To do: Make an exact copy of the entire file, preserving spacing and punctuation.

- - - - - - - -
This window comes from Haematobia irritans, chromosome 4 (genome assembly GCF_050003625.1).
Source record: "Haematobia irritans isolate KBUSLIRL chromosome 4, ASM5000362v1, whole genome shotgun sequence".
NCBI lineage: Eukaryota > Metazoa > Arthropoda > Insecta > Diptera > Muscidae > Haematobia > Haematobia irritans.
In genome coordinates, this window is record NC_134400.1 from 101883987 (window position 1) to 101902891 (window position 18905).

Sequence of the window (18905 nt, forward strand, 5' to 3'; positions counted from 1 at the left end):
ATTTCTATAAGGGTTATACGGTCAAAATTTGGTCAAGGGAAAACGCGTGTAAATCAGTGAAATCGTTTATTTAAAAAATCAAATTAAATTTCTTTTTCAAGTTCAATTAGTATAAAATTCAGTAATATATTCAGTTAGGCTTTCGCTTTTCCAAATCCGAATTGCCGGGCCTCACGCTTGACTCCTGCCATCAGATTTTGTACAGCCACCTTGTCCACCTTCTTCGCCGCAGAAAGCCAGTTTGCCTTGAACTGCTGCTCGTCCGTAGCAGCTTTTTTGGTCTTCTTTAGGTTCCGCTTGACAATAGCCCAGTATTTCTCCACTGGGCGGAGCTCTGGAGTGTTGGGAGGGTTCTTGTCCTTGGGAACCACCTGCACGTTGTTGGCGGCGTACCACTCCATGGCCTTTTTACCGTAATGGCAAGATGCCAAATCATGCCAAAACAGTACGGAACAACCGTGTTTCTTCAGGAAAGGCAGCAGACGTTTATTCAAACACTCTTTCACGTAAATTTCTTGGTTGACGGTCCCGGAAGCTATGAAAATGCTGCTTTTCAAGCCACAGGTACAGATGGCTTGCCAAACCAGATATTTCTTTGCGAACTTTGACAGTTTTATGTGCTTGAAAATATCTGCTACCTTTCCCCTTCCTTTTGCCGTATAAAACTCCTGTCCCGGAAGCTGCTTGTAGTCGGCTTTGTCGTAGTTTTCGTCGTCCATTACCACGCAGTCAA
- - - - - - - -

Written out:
This window comes from Haematobia irritans, chromosome 4 (genome assembly GCF_050003625.1).
Source record: "Haematobia irritans isolate KBUSLIRL chromosome 4, ASM5000362v1, whole genome shotgun sequence".
NCBI lineage: Eukaryota > Metazoa > Arthropoda > Insecta > Diptera > Muscidae > Haematobia > Haematobia irritans.
In genome coordinates, this window is record NC_134400.1 from 101883987 (window position 1) to 101902891 (window position 18905).

Sequence of the window (18905 nt, forward strand, 5' to 3'; positions counted from 1 at the left end):
ATTTCTATAAGGGTTATACGGTCAAAATTTGGTCAAGGGAAAACGCGTGTAAATCAGTGAAATCGTTTATTTAAAAAATCAAATTAAATTTCTTTTTCAAGTTCAATTAGTATAAAATTCAGTAATATATTCAGTTAGGCTTTCGCTTTTCCAAATCCGAATTGCCGGGCCTCACGCTTGACTCCTGCCATCAGATTTTGTACAGCCACCTTGTCCACCTTCTTCGCCGCAGAAAGCCAGTTTGCCTTGAACTGCTGCTCGTCCGTAGCAGCTTTTTTGGTCTTCTTTAGGTTCCGCTTGACAATAGCCCAGTATTTCTCCACTGGGCGGAGCTCTGGAGTGTTGGGAGGGTTCTTGTCCTTGGGAACCACCTGCACGTTGTTGGCGGCGTACCACTCCATGGCCTTTTTACCGTAATGGCAAGATGCCAAATCATGCCAAAACAGTACGGAACAACCGTGTTTCTTCAGGAAAGGCAGCAGACGTTTATTCAAACACTCTTTCACGTAAATTTCTTGGTTGACGGTCCCGGAAGCTATGAAAATGCTGCTTTTCAAGCCACAGGTACAGATGGCTTGCCAAACCAGATATTTCTTTGCGAACTTTGACAGTTTTATGTGCTTGAAAATATCTGCTACCTTTCCCCTTCCTTTTGCCGTATAAAACTCCTGTCCCGGAAGCTGCTTGTAGTCGGCTTTGTCGTAGTTTTCGTCGTCCATTACCACGCAGTCAA